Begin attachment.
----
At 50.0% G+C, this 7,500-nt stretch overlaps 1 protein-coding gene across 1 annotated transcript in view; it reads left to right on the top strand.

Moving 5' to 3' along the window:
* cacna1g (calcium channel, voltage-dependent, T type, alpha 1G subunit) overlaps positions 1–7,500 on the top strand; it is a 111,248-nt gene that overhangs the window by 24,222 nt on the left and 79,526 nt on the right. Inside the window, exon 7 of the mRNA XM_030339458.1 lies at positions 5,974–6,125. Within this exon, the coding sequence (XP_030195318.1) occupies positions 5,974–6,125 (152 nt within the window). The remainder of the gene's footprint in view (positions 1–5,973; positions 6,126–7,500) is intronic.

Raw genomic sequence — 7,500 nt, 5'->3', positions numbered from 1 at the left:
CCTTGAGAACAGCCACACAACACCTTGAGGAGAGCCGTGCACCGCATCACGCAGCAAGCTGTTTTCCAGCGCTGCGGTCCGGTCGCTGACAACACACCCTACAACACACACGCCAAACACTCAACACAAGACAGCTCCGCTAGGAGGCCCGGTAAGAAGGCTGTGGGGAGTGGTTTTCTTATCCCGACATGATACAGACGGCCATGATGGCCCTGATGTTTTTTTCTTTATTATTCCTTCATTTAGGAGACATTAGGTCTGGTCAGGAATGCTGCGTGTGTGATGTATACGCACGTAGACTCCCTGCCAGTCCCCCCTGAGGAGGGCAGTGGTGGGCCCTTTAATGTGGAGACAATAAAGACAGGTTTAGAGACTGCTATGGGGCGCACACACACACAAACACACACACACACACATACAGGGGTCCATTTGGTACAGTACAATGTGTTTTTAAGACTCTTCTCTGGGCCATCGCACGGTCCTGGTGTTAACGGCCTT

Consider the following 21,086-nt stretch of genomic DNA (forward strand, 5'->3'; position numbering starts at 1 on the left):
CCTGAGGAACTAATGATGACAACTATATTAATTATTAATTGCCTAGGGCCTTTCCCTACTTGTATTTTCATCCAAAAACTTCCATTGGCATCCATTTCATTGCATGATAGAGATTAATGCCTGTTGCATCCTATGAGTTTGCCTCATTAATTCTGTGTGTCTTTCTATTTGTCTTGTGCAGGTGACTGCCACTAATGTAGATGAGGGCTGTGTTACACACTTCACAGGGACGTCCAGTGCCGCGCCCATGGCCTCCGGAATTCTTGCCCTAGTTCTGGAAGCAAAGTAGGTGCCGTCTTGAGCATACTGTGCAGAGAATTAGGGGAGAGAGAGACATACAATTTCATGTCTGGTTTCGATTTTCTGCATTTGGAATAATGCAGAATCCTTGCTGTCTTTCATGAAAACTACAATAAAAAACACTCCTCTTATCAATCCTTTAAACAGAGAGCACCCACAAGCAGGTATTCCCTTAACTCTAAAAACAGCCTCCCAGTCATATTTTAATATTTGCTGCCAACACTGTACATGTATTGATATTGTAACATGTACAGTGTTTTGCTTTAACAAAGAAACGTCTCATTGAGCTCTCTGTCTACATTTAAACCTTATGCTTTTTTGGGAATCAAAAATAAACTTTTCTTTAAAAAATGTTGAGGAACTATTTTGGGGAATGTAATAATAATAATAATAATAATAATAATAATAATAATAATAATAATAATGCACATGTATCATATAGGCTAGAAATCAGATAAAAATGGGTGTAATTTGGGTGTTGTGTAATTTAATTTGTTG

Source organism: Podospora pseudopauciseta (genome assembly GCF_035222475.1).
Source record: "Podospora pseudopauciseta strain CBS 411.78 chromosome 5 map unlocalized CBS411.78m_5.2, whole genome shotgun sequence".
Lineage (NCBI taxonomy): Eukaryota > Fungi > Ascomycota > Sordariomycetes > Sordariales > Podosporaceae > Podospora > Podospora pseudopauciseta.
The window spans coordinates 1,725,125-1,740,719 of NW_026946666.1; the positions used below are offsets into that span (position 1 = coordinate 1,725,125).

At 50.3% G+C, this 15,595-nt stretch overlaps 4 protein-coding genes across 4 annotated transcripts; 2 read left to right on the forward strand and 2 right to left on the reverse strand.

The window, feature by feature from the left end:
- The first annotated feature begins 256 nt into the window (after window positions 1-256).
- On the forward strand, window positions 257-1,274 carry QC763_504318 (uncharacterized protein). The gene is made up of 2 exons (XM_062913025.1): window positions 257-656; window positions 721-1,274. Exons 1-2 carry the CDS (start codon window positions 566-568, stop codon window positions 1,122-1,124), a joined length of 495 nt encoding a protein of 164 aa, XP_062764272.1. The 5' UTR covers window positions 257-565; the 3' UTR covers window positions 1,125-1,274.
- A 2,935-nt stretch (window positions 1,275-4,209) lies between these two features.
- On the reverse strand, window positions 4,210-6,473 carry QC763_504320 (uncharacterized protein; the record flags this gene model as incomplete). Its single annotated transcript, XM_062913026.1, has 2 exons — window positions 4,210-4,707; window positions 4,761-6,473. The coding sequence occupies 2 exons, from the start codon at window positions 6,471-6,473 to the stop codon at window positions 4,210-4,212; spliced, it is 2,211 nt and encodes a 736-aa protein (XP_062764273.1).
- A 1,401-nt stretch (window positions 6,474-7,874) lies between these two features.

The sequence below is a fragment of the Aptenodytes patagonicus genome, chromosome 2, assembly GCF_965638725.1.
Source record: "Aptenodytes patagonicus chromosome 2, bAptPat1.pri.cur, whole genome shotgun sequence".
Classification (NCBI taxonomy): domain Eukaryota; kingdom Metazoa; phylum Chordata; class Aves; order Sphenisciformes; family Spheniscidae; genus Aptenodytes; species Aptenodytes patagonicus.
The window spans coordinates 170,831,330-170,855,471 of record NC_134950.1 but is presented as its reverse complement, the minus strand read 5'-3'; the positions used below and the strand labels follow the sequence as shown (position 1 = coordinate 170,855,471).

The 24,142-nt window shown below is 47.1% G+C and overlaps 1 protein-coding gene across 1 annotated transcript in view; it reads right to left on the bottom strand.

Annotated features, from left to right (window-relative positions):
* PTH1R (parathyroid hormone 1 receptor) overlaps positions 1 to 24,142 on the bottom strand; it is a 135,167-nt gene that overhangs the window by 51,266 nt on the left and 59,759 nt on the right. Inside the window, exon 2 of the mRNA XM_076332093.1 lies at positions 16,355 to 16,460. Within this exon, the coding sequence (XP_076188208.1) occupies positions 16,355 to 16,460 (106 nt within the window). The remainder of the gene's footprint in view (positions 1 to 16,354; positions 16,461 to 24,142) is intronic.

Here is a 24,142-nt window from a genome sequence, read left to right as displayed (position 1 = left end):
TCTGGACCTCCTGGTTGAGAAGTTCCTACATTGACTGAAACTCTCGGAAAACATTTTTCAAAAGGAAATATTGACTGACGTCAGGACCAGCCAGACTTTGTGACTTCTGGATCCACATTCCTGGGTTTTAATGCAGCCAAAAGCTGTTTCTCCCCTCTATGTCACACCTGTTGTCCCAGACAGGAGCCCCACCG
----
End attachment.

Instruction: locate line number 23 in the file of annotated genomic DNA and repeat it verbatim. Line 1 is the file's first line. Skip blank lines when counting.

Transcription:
The 24,142-nt window shown below is 47.1% G+C and overlaps 1 protein-coding gene across 1 annotated transcript in view; it reads right to left on the bottom strand.